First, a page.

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Timeline for the parishes of Kilrea & Tamlaght O'Crilly, 1835 – 1839.

Please refer to Note and References at bottom of page.
Return to Kilrea & Tamlaght O'Crilly timeline front page.

Sources; Comments; Links
The Mercers' Company agent's house was built at a cost of about £4,000.
Kernohan (1912), pg. 48.

The Mercers' accounting, in 1890, of expenditures on the estate, shows that £4,467 0s. 7d. were spent on the agent's residence.
Link to table.
(1) "The only magistrates then were the rector and the agent of the estate. One constable and five sub-constables were responsible for the peace. The Revenue police numbered ten men, with a lieutenant and a sergeant. The Petty Sessions were held in a house in Coleraine Street."
(2) A police barrack was built and furnished, with accommodation for twenty men, and a black hole, or temporary place of confinement, attached. There were six peace police stationed in Kilrea, with a lieutenant, sergeant, and ten men of the revenue police.
(3) When the new police barrack was built in Bridge-street, "a dump of arms from the 1798 uprising was discovered. When the foundation was being laid, it was found in a stone vault underneath, and is said to have consisted of 200 pikes, 3 swords, 16 daggers, 32 rusted muskets, 2000 cannon balls and a case of gun powder in perfect condition."
(1) Kernohan (1912), pg. 47.
(2) Ordnance Survey Memoirs.
(3) The Fairy Thorn (1984), pg. 13.

Note: The Mercers' accounting, in 1890, of expenditures on the estate, show that £401 7s. were spent on the police barracks.
Link to table.

Eleven schools operated in the parish of Kilrea; twenty-six, in the parish of Tamlaght O'Crilly.
Link to schedule of schools, enumerated in The Second Report of the Commissioners of Public Instruction (1835), pp. 340-341, 350-352.
(1) A school for the deaf and dumb was established in Bridge-street, encouraged by the agent of the Mercers' Company, Wm. H. Holmes.
(2) An attempt was made by Mr. A. Craig, of Kilrea, who had himself four mute children, to establish a deaf and dumb institution; in this design he was subsequently assisted by the Mercers' Company, one of the constituent parts of the Irish Societ. It was, however, relinquished in 1835. Ten children were educated thereat.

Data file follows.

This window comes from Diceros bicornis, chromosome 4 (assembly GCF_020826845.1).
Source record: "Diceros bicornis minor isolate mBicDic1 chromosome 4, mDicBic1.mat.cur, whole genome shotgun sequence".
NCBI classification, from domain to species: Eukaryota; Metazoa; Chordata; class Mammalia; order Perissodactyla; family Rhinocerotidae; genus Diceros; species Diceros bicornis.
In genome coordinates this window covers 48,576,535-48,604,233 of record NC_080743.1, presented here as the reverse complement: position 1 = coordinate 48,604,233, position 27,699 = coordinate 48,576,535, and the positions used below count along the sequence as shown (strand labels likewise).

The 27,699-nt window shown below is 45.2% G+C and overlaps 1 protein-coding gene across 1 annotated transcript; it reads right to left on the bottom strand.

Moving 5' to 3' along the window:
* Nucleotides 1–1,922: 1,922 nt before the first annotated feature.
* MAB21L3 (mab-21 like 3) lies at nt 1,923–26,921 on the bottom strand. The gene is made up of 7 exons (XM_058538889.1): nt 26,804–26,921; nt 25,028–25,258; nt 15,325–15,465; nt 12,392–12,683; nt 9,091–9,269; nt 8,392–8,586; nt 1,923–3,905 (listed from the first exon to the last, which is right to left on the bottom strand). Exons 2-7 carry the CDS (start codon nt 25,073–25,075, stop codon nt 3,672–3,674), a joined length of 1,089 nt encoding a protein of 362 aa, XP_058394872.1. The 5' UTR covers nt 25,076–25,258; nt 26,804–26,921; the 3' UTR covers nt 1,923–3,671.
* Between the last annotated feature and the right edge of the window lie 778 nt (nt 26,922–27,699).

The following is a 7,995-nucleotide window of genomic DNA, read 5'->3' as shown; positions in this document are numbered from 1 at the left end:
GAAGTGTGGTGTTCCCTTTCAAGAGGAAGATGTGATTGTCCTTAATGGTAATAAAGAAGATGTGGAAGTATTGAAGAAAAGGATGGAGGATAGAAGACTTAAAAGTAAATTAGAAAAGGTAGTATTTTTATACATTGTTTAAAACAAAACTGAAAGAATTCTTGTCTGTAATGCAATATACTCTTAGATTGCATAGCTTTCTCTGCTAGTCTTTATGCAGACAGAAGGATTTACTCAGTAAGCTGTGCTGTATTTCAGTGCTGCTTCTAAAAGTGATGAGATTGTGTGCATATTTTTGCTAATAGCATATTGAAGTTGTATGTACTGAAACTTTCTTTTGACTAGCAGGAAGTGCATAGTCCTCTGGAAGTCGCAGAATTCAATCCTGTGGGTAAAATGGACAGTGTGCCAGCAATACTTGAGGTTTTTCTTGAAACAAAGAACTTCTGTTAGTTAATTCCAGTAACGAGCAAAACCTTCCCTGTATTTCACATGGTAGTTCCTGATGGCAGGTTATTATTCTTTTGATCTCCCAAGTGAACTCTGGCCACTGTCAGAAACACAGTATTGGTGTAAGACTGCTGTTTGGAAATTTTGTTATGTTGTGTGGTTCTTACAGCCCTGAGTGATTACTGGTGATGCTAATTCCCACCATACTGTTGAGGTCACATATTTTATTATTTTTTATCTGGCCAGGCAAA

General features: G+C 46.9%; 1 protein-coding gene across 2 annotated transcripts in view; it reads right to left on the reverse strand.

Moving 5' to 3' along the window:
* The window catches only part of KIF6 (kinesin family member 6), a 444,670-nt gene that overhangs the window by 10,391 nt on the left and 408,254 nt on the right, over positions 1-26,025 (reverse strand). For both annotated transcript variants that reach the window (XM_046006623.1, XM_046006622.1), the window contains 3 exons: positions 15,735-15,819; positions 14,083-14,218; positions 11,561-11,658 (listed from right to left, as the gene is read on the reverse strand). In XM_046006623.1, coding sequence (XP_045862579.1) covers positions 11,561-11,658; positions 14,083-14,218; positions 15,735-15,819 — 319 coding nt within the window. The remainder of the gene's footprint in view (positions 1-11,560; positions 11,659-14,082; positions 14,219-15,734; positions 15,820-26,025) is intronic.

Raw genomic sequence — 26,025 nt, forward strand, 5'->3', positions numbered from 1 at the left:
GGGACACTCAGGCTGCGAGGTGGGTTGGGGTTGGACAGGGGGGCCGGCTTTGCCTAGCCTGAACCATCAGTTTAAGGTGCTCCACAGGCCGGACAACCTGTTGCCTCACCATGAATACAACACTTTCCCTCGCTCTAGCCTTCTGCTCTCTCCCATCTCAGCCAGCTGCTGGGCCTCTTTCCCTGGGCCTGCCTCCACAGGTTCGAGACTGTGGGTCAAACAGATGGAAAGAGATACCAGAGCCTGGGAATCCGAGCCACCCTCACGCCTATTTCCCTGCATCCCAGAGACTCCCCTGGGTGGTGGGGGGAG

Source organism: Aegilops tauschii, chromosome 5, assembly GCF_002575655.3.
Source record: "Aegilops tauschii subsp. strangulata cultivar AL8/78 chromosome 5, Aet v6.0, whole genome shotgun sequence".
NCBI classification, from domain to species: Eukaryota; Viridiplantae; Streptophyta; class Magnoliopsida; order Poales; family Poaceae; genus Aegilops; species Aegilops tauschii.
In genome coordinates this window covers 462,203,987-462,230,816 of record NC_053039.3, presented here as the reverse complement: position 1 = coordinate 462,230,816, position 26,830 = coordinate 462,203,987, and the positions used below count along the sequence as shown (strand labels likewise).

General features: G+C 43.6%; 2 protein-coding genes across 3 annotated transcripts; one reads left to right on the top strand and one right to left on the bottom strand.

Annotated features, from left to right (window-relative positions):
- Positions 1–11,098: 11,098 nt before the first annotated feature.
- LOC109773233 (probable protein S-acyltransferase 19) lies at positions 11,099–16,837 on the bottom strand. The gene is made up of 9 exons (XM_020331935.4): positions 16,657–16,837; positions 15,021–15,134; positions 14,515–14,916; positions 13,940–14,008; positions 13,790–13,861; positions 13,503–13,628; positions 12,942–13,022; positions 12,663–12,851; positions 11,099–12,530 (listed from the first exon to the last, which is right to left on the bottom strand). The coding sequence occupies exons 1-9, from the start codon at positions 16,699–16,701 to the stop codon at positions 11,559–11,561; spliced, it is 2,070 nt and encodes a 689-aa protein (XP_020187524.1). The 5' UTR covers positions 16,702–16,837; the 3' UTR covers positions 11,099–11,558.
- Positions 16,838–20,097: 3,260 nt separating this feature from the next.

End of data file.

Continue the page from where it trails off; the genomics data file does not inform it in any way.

(1) Article written by Miss Jane Clarke, July 1912, for the Northern Constitution, and cited in The Fairy Thorn (1984), pg. 45.
(2) Wilde (1853), pg. 74.
Drumsara Private school, in the parish of Tamlaght O'Crilly, was established; situated one and a half miles from Kilrea; income from pupils, £4; no grants; 25 pupils; all catechisms taught; schoolmaster, Thomas Mooney, a Roman Catholic.
The Fairy Thorn (1984), pg. 59.
Ballynian Private School, parish of Tamlaght O'Crilly, was established; 24 Roman Catholic pupils.
The Fairy Thorn Revisited (1996), pg. 76.
The congregation of 1st Kilrea Presbyterian numbered 2,929 (up from 1,362 in 1835).
Ordnance Survey Memoirs.
The churchyard of the Reformed Presbyterian meeting-house, at Drumbold [Drimbolg], was planted with forest trees.
Ordnance Survey Memoirs.
Forty people emigrated from the parish of Tamlaght O'Crilly: fourteen went to Québec, twenty-three to St. John's, and three to New York.
Ordnance Survey Memoirs.

Note: Because the newspapers and other contemporary publications often misnamed the city of Saint John, New Brunswick as St. John's, which is in Newfoundland (both of which are maritime cities), it isn't clear which city is meant in this extract.
The agent to the Mercers' Company, William Henry Holmes. Esq., wrote a letter, exhorting the tenants of the estate to desist from bad habits such as sabbath-breaking, quarrelling, lying, stealing, and drunkenness.
Ordnance Survey Memoirs.
Murder of James Crocket, of Tamlaght O'Crilly, on leaving the market at Kilrea. On 5th March, Bernard M'Kenna was committed to the county gaol, charged with the murder.
Northern Whig, 16 February 1835.